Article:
Reviews and notes
, with its supernatural vistas of heaven and hell, is particularly distinctive in the way it uses the whole canvas. Consider the startling early shot of Mephisto, his dark wings obscuring the sky as he hovers above a little village that huddles in the lower right corner. Murnau treated the screen as if it offered a larger space than his contemporaries imagined; long before deep focus, he was creating double-exposures like shots in Faust
where a crowd of villagers in the foreground is echoed by faraway crowds in the upper corners...Like all silent-film directors, Murnau was comfortable with special effects that were obviously artificial. The town beneath the wings of the dark angel is clearly a model, and when characters climb a steep street, there is no attempt to make the sharply angled buildings and rooflines behind them seem real... The world of Faust
is never intended to define a physical universe, but is a landscape of nightmares.
- Roger Ebert, 8 May 2005.
In one of the great classics of German expressionist cinema, Goethe's famous tale of the man who makes a pact with a demon is brought to life by FW Murnau, perhaps the silent era's most brilliant director. This is the kind of work which will never go out of date. It still has plenty of thrills and chills - and sinister laughs - for a modern audience. It also looks stunning, and the special effects, many of them employed for the first time ever, are spectacular.
As the hero, both in youth and old age, Goesta Ekmann is admittedly somewhat blank, but this would seem to be intentional - he is, after all, the straight man, a stooge for the antics of the playful and malicious Mephisto. The latter is sent from Hell following an argument between the Devil and the Archangel Michael, whereby the future ownership of the Earth is wagered upon the demon's ability to destroy what is divine in the hero.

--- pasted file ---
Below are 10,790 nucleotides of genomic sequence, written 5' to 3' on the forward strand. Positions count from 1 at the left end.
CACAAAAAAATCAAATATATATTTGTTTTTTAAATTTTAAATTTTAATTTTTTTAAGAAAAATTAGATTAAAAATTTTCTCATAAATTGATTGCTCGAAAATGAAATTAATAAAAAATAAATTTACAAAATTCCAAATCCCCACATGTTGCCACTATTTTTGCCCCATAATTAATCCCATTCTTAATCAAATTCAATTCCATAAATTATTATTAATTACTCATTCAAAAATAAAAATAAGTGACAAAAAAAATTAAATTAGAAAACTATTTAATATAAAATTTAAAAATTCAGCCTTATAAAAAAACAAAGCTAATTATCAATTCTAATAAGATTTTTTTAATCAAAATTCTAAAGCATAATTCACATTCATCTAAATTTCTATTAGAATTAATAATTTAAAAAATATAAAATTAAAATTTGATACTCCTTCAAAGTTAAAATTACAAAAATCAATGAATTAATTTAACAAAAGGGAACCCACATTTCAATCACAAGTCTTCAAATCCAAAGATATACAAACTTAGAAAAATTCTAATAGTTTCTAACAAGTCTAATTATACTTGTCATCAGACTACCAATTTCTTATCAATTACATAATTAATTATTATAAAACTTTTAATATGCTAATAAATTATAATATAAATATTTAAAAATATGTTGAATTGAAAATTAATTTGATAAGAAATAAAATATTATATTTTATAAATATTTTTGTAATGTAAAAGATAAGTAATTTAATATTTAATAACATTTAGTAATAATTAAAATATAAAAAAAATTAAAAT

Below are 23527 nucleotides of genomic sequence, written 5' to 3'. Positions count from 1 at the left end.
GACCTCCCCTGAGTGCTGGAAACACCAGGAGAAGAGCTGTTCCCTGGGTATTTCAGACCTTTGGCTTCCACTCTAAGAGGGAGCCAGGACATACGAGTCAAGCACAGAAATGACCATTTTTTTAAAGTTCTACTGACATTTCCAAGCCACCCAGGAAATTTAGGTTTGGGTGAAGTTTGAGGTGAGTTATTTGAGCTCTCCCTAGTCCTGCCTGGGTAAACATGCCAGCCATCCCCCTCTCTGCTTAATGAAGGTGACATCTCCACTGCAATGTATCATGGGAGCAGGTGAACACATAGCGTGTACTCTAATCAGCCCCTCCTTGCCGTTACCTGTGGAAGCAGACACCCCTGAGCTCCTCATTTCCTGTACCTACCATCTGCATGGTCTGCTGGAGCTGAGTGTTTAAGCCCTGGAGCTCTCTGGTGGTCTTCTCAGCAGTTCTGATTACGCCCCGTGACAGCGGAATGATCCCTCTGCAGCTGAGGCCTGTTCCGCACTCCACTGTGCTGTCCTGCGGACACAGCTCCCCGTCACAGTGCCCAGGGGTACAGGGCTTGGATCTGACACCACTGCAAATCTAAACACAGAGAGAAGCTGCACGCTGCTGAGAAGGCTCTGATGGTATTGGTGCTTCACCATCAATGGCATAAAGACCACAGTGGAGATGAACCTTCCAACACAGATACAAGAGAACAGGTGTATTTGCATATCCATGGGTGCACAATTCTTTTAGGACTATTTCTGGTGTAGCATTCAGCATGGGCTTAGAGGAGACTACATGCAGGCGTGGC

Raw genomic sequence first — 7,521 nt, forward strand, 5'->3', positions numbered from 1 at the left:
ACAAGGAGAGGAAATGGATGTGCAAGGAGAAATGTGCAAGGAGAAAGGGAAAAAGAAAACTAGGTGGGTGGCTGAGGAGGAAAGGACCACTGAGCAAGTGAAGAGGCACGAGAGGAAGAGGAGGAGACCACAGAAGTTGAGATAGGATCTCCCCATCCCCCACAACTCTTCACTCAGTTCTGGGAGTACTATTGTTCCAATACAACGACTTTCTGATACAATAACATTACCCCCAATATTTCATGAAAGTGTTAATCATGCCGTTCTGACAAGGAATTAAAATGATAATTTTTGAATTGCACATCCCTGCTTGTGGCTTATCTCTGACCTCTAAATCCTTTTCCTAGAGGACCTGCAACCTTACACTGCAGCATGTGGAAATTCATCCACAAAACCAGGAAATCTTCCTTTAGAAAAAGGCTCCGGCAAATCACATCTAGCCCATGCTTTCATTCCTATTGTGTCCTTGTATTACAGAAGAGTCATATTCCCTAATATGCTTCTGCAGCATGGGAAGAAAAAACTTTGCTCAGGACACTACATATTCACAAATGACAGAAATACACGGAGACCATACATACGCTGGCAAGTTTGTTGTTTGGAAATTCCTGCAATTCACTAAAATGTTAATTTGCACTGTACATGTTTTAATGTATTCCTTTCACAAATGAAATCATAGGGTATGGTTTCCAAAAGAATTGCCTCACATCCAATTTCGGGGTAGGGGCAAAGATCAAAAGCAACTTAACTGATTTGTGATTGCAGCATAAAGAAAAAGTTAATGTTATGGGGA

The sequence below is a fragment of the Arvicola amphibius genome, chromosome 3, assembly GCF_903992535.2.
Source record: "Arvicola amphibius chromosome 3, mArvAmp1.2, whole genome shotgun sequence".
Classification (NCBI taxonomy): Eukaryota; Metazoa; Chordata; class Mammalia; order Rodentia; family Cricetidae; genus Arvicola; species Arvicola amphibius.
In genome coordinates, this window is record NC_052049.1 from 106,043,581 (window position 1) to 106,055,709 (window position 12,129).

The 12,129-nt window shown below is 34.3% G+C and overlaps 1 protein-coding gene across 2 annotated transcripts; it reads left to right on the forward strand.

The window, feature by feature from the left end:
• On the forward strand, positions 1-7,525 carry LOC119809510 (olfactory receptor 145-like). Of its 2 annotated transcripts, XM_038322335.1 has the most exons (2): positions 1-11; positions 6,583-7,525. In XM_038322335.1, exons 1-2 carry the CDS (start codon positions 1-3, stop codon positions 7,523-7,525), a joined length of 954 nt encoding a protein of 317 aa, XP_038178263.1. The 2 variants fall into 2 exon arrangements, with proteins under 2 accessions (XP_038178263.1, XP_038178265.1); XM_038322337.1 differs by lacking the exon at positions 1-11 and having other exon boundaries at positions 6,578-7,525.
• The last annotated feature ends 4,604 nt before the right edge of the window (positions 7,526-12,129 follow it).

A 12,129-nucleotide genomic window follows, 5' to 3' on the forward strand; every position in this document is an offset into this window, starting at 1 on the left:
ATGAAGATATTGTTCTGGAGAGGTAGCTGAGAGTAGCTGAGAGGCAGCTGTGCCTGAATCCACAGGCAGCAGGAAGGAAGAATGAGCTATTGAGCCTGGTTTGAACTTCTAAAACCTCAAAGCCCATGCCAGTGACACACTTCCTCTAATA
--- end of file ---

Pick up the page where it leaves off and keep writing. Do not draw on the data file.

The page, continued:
Emil Jannings is tremendously charismatic in the demonic role, alternately capering like a pantomime villain and setting up vicious traps for his supposed master. One after another, everyone Mephisto encounters is tempted to corruption or death; the only one who seems able to challenge him is the maiden Gretchen, whose very innocence inspires in Faust an obsession which may lead to her doom.
The story develops slowly, but Murnau needs all of its astonishingly long time to display his fantastic visual imagery. A full moon over a crossroads at midnight; a burning Bible turning to Satanic text; exquisite model villages unfolding into Escher-like landscapes; a huge parade of dancers and artificial elephants - remarkable imagery which enables the reader to share in Faust's seduction. Murnau was strongly influenced by some of his contemporaries - we see here the deliberately obscure geometry favoured by Robert Wiene, for instance - but in Faust
he has created something entirely his own.
Some of the lifestyles and attitudes displayed in this film may seem inaccessibly antiquated to modern viewers, but they were daring in their time, and critical to Murnau's message about the ever-present possibility of redemption. There are moments of startling eroticism, an intense focus on pleasure to contrast with the hero's periods of self-doubt, in which latter he is shown sitting alone atop a craggy mountain. This is essentially a modern film, indicative of changing times, which makes its story all the more potent and provides it with a lasting emotional charge.
The histrionic acting style which made effective communication possible in the silents is expertly managed, though, since so much of the tale depends on verbal negotiation, there are frequent intertitles - those reading them in the original German may encounter some difficulty on account of the archaic script used, but this writing is every bit as beautiful as the picture itself. Murnau's precise use of light moves between cruelly stark black and white and moody gloom, making a strong contribution of its own to the characters and the wonderfully detailed sets. This is an example of the silent movie at its very best.
- Jennie Kermode, Eye For Film. 04 Apr 2009.
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